Parasites do not always cause external symptoms, making
Common Heartworm FAQs
Heartworms are a parasitic roundworm that certainly do not belong inside our pets. Pets may show no clinical signs in the beginning stages, however, they will become more obviously ill as it progresses. Pets may begin to show decreased appetite, weight loss, and eventually breathing problems and heart failure.
The short answer is mosquitoes. Not all mosquitoes carry heartworm, but once a mosquito has bitten a heartworm positive animal, it can spread to the animal that it feeds on. Many times, a mosquito may feed on the blood of a coyote, feral cat, or other wildlife. Which is why our pets need continuous preventatives, as carrier mosquitoes could increase at any time.
The good news is that our pets don’t directly spread heartworms to one another. However, if one of your pets has heartworms, it could be a carrier and potential source of infection to other pets in the house. That said, it’s important to have all pets tested and covered by routine care.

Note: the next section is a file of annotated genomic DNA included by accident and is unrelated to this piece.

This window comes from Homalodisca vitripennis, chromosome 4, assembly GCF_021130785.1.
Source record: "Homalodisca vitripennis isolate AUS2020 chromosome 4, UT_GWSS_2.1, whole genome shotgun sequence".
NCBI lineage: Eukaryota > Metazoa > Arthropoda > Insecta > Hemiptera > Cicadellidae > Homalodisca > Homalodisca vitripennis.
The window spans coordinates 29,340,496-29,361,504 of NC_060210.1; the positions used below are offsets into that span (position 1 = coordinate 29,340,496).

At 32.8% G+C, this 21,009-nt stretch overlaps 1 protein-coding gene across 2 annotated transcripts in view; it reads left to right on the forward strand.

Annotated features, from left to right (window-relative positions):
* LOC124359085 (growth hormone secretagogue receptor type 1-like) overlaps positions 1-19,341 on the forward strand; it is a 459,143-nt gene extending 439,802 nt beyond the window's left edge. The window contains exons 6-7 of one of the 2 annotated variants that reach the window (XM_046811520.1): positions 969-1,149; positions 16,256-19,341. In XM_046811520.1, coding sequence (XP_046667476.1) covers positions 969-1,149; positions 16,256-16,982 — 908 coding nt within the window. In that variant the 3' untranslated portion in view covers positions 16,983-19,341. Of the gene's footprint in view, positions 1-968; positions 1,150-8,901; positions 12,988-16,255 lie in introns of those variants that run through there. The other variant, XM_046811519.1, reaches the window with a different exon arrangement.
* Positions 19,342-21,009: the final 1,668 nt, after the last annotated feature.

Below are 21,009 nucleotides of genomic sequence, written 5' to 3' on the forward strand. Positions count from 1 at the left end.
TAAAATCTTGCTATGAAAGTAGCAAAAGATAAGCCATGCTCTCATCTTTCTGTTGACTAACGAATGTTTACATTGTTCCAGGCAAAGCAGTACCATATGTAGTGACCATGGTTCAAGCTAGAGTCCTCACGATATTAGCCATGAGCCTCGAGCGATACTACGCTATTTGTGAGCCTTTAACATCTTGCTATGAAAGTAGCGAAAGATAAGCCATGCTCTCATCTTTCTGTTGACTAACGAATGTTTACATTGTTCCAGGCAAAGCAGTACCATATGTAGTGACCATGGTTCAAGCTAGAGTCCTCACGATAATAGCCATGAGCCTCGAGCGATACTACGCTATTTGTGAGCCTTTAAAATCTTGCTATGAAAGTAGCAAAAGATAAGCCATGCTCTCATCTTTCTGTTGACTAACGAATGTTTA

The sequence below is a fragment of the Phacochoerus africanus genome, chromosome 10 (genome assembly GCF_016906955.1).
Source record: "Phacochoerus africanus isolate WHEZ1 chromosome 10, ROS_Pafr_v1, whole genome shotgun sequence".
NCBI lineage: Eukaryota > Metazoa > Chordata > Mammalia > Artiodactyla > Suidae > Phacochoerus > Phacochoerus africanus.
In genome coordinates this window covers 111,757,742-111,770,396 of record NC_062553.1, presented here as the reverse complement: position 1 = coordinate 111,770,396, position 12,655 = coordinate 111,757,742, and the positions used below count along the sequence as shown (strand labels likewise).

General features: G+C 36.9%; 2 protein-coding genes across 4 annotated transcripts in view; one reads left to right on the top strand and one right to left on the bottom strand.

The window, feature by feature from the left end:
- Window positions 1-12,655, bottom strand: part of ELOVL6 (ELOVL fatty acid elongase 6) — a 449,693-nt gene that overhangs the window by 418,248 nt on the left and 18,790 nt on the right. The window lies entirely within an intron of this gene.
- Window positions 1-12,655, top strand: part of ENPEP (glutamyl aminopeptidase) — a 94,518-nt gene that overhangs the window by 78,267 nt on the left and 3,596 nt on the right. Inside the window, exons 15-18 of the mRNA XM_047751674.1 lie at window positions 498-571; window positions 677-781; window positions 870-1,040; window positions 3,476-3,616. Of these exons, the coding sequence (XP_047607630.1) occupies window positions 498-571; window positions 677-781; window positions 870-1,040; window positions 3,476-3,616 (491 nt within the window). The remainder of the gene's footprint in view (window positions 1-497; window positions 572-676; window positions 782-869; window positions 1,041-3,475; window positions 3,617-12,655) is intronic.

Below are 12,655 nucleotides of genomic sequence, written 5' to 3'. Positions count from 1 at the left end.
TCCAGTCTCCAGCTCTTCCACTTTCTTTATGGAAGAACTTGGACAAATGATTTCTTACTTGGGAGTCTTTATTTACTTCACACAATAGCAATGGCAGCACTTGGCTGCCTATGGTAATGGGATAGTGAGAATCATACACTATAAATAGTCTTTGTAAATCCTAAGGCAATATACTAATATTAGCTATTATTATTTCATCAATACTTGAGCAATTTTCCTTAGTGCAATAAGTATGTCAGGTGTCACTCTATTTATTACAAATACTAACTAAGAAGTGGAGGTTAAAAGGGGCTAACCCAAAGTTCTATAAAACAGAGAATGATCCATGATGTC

Yes, both cats and dogs can be infected by heartworm.
In the early stages, many dogs may have no symptoms. However, the longer the infection persists, the more likely you’ll see your pup develop symptoms. Here are some of those symptoms:
- Mild cough
- Reluctance to exercise
- Fatigue after moderate activity
- Decreased appetite
- Weight loss
Much like with dogs, symptoms for heartworm in cats can be severe or nearly noticeable. Here are a few things to watch for:
- Asthma attacks
- Lack of appetite
- Weight loss
There are a few ways that heartworms can be detected and diagnosed.
The first way to diagnose heartworm is through blood testing. This is the most common way, as the blood test is a simple evaluation for a toxin (heartworm antigen) that stimulates an immune response.
Another common way to diagnose heartworms is with radiographs (x-rays) and or echocardiograms.
Sometimes an infection with only a few heartworms will not produce a positive blood test because the infection isn’t producing a significant amount of antigen. Ultimately, the blood test could take many more steps.
The short answer: PREVENTION! PREVENTION! PREVENTION!
There are a few things that you can do to keep mosquitoes away from your pets, such as using screens or keeping windows and doors closed or limiting any stagnant water, the most effective option is keeping up to date on preventative.
Once your pet has been tested and proven negative, you can start your pet on either monthly medication or for even easier prevention with dogs, consider getting a PH-12 injection for 12 months of coverage.
What do you know about parasites?